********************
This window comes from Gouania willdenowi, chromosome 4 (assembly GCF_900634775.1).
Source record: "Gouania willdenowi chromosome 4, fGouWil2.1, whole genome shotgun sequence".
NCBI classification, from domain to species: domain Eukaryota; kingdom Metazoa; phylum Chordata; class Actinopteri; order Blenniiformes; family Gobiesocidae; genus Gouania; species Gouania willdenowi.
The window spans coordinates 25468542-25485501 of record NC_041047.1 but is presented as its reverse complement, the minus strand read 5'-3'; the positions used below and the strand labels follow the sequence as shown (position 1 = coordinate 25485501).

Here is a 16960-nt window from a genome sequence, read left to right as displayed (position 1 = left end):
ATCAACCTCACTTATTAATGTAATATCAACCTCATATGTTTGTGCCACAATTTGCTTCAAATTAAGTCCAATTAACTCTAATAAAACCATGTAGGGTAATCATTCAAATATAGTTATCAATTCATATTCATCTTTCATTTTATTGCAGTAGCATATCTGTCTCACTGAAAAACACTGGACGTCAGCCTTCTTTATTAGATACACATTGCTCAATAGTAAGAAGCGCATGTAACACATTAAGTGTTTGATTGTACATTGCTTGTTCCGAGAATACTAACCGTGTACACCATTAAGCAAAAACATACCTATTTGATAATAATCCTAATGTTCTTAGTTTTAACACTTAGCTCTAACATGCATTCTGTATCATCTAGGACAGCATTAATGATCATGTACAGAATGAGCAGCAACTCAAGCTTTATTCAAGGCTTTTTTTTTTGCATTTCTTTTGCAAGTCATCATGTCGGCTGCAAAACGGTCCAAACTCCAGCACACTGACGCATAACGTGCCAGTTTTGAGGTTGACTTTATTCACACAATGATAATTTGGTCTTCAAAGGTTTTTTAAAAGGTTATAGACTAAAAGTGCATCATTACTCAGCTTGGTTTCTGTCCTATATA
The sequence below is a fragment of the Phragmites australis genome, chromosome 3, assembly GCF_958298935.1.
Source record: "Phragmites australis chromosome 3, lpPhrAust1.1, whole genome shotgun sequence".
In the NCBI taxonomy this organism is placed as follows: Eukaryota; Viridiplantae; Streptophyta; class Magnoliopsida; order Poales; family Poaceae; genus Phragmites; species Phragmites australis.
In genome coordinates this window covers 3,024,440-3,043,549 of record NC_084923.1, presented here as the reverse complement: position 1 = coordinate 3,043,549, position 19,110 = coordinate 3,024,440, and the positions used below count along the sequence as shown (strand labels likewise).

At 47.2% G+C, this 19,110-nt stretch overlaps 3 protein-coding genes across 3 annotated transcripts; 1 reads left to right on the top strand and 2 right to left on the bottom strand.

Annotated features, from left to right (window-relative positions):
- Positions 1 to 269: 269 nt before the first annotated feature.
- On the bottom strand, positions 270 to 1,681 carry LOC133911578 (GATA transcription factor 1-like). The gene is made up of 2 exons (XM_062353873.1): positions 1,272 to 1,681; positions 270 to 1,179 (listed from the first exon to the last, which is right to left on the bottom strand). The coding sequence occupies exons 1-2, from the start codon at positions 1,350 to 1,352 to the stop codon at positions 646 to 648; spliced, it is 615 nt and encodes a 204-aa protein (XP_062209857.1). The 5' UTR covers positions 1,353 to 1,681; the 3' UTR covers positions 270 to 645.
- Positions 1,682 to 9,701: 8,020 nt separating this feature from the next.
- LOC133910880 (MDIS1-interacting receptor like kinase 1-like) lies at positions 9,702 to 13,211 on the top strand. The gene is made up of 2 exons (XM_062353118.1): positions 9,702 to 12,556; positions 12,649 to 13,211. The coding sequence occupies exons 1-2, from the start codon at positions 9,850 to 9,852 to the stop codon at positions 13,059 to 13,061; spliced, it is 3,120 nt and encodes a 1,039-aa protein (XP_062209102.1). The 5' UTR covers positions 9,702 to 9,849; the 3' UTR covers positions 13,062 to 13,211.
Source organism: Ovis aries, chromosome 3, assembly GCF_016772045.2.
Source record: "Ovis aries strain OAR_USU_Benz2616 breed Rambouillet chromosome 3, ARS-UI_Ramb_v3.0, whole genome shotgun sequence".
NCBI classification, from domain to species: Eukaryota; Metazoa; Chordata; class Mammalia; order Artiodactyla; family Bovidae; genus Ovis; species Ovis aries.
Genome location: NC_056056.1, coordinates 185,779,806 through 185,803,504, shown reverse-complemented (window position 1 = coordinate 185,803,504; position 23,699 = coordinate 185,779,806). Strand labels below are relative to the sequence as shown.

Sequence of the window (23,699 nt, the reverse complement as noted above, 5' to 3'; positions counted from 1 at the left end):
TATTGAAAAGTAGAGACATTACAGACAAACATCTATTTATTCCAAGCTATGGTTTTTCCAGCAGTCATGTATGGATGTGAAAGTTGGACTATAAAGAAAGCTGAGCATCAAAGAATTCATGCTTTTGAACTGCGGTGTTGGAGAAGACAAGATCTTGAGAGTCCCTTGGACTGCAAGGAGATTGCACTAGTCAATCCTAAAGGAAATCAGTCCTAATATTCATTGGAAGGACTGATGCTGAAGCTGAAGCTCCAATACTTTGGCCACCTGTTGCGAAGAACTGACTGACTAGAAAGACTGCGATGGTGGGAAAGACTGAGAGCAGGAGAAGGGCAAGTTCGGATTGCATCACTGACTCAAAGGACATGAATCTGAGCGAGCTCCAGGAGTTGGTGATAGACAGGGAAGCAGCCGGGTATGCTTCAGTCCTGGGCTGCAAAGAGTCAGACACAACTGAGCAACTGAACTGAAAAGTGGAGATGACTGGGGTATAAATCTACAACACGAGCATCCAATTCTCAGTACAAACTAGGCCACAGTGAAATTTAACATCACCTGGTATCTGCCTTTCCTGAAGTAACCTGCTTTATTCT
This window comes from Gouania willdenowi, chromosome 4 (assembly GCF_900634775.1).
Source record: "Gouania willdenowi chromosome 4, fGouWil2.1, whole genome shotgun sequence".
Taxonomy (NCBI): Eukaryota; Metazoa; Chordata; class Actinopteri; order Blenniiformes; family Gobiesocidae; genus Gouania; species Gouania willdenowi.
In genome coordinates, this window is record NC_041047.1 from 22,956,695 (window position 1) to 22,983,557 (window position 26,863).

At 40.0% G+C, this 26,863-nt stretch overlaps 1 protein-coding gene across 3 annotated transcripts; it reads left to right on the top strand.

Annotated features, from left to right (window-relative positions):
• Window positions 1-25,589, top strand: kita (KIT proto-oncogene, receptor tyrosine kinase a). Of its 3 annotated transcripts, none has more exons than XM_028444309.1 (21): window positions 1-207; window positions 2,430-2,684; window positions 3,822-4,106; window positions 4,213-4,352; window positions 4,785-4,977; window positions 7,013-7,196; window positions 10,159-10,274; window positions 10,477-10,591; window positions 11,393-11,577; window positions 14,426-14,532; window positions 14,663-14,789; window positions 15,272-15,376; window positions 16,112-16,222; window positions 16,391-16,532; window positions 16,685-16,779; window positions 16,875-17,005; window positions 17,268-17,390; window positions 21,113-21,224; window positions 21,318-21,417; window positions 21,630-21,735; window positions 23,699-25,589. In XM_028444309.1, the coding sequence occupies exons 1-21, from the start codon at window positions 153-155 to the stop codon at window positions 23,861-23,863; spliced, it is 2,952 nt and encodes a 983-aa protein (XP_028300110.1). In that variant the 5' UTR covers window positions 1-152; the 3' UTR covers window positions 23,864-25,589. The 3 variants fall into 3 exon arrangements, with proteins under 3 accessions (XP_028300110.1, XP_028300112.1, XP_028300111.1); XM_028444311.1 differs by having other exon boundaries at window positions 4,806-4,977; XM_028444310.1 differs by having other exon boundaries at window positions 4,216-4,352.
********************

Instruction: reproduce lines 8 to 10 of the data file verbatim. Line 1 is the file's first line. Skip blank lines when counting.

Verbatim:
Source record: "Phragmites australis chromosome 3, lpPhrAust1.1, whole genome shotgun sequence".
In the NCBI taxonomy this organism is placed as follows: Eukaryota; Viridiplantae; Streptophyta; class Magnoliopsida; order Poales; family Poaceae; genus Phragmites; species Phragmites australis.
In genome coordinates this window covers 3,024,440-3,043,549 of record NC_084923.1, presented here as the reverse complement: position 1 = coordinate 3,043,549, position 19,110 = coordinate 3,024,440, and the positions used below count along the sequence as shown (strand labels likewise).